For many Americans, Cinco de Mayo means mariachi music, guacamole, tequila shots, fajitas, tacos, margaritas, Mexican flags and beer. It is the 5th of May and America is ready for a mid-week fiesta so what better way than to celebrate Cinco de Mayo. In the spirit of celebration, many rely mostly on the commercialization without giving thought to its original significance.
Cinco de Mayo is a Mexican holiday, but local tributes reportedly pale in comparison to the lofty celebrations in the United States. In the U.S. many restaurants have specials, there are endless promotions leading up to the holiday and a high-volume of advertising. Truth is, Cinco de Mayo is a holiday that deserves more respect than it is often attributed.
Contrary to popular belief, the holiday is not a Mexican Independence Day, which is always September 16th, and dates back more than 50 years before Cinco de Mayo existed. This particular holiday marks the date of a Mexican military victory over France. It can even been viewed as a metaphor for the Hispanic experience.
May 5, 1862 marks the victory after hundreds of Mexican soldiers conquered the French army, which included a much larger number of soldiers, in the Battle of Puebla. The French army, at this time, was considered one of the best in the world. Although Mexico ultimately lost the war, the Battle of Puebla served as a momentous confidence booster for Mexicans.
Cinco de Mayo is a Mexican holiday, but many might be surprised to learn that it is more widely celebrated in the United States than its home of origin. The holiday went mainstream once corporations discovered Cinco de Mayo as a way to embrace, or market to, Latino consumers. In the mid-1800s, the observance of the holiday in the U.S. is believed to have begun with Mexican laborers who deemed it a celebration of national pride.
The holiday has been considered the hallmark of Latino’s being assimilated into the fabric of society and, although not Mexico’s Independence day, has become as American as the Fourth of July. Nearly 150 years ago, with the arrival of Mexican immigrants, because Cinco de Mayo was popular in Mexico, the holiday became something around which immigrants as well as Mexican-Americans could rally around. According to Texas State University’s history professor, Frank de la Teja:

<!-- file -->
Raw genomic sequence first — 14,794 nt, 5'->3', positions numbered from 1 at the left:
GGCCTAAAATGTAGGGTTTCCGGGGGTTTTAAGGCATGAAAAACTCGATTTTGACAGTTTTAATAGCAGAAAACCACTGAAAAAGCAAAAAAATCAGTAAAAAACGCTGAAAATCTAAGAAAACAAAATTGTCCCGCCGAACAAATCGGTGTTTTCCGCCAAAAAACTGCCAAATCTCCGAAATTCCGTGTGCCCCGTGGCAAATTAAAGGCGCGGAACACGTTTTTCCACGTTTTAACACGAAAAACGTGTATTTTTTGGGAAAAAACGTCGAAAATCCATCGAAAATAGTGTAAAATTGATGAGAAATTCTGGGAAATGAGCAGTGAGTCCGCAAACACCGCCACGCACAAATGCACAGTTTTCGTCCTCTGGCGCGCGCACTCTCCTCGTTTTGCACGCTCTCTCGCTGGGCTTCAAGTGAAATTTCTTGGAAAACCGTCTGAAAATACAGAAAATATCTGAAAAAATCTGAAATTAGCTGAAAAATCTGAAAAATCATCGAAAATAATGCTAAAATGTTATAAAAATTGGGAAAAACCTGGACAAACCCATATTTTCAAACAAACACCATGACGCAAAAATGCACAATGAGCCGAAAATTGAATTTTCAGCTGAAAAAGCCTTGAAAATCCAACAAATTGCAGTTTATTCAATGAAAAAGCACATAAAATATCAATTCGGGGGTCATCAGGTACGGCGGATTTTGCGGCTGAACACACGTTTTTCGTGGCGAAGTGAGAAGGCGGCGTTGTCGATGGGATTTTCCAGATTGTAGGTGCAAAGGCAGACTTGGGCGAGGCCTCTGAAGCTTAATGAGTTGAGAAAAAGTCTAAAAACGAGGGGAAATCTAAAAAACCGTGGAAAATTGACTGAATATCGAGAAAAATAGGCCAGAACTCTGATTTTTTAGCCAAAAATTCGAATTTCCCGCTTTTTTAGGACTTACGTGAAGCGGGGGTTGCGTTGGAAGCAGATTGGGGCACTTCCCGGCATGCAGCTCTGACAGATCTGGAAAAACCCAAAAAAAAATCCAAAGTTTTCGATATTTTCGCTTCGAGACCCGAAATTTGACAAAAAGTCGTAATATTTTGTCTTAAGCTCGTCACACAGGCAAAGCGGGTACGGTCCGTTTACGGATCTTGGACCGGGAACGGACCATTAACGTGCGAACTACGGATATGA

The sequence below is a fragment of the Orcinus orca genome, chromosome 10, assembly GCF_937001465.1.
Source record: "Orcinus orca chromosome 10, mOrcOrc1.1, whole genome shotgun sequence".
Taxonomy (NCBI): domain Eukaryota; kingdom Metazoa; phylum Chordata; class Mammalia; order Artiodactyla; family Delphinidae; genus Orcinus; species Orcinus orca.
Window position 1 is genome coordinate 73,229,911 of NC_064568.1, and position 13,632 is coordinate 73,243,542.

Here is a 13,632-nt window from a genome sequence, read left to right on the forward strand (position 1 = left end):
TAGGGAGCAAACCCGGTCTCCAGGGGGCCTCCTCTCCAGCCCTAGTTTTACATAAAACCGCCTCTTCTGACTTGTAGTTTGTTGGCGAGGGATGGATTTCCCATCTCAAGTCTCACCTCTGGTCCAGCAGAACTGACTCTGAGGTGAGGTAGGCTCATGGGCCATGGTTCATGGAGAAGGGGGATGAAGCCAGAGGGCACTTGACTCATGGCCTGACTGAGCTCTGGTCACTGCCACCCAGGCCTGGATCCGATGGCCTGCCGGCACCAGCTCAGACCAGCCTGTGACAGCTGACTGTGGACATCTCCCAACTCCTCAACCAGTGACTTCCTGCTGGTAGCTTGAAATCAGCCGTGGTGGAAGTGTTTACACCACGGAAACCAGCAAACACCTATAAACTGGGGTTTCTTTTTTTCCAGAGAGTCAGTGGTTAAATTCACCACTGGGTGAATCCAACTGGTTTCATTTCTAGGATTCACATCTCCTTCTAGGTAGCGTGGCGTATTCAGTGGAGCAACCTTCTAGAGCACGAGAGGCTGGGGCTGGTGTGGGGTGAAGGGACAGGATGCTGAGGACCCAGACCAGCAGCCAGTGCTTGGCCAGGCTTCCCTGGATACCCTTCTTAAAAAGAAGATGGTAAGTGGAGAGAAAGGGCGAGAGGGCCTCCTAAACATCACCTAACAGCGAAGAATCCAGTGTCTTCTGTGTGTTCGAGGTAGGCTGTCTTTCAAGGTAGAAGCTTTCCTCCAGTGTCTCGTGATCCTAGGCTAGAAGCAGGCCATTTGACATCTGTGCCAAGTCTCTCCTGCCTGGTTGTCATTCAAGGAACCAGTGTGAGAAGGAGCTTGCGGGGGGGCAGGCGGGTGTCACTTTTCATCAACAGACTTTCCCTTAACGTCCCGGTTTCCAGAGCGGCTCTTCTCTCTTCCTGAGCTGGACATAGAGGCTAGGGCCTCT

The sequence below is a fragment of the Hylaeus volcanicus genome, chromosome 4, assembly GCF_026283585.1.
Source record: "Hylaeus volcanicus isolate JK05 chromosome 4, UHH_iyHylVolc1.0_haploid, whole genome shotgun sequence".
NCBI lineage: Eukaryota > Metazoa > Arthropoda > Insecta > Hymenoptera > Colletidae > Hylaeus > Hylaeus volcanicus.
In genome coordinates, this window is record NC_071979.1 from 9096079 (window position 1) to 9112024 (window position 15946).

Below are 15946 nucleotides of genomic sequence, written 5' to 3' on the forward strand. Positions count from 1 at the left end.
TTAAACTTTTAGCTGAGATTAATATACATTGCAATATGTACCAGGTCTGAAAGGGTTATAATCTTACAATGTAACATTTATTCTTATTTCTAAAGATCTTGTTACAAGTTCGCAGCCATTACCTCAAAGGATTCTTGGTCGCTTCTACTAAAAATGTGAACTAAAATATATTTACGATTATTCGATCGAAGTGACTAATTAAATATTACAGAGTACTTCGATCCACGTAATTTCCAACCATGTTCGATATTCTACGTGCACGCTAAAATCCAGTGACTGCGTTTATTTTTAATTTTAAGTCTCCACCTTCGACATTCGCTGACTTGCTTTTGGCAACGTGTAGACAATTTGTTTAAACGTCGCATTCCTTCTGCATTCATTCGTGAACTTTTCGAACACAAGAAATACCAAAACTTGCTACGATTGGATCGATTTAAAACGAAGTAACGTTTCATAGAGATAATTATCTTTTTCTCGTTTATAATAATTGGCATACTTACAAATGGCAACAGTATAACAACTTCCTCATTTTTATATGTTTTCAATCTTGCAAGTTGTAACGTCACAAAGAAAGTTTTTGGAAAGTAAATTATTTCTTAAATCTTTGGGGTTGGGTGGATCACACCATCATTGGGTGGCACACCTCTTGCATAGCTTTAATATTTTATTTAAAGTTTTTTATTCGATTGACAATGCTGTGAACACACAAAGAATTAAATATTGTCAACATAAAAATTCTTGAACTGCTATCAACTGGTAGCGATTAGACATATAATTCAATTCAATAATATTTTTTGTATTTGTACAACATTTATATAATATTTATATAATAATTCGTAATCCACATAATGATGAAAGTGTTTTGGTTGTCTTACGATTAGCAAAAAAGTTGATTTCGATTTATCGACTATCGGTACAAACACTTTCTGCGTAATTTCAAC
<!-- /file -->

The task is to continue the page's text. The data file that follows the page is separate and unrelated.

Communities adopt holidays to meet their social and sometimes their political needs, and I think that is what happened with Cinco de Mayo. It was a way that Mexican immigrants could celebrate their ethnic background in the American context. It was a holiday all their own.
Unfortunately, without proper understanding of the holiday’s true meaning, many American celebrations result in a parade of stereotypes complete with sombreros and maracas. Although the celebrations may involve good intention, they often display poor judgement and are easily considered offensive by those who have knowledge of its history.
There are no shortage of opportunities to celebrate Cinco de Mayo in America. Several businesses capitalize on the holiday with Mexican styled cuisine. Many restaurants offer specials; some have discounted entrees while others offer free items. Chains such as Applebee’s, Baja Fresh, Chili’s Grill and Bar, Moe’s Southwest Grill, Taco Bell, Sonic, Del Taco, Tijuana Flats and Starbucks all have deals in honor the Mexican holiday.
There is nothing wrong with celebrating Mexico’s victory during happy hours at a restaurant or bar, but it is important to remember that Cinco de Mayo is a holiday full of meaning and Mexican pride. This May 5th, in conjunction with fake accents, sombreros, mexican food and tequila shots, do not forget to honor the true meaning of Cinco de Mayo and the celebrated heritage of Mexico.
Written by Cherese Jackson (Virginia)
Image Courtesy of Adam Simmons – Creativecommons Flickr License
Image Courtesy of Angela Radulescu – Creativecommons Flickr License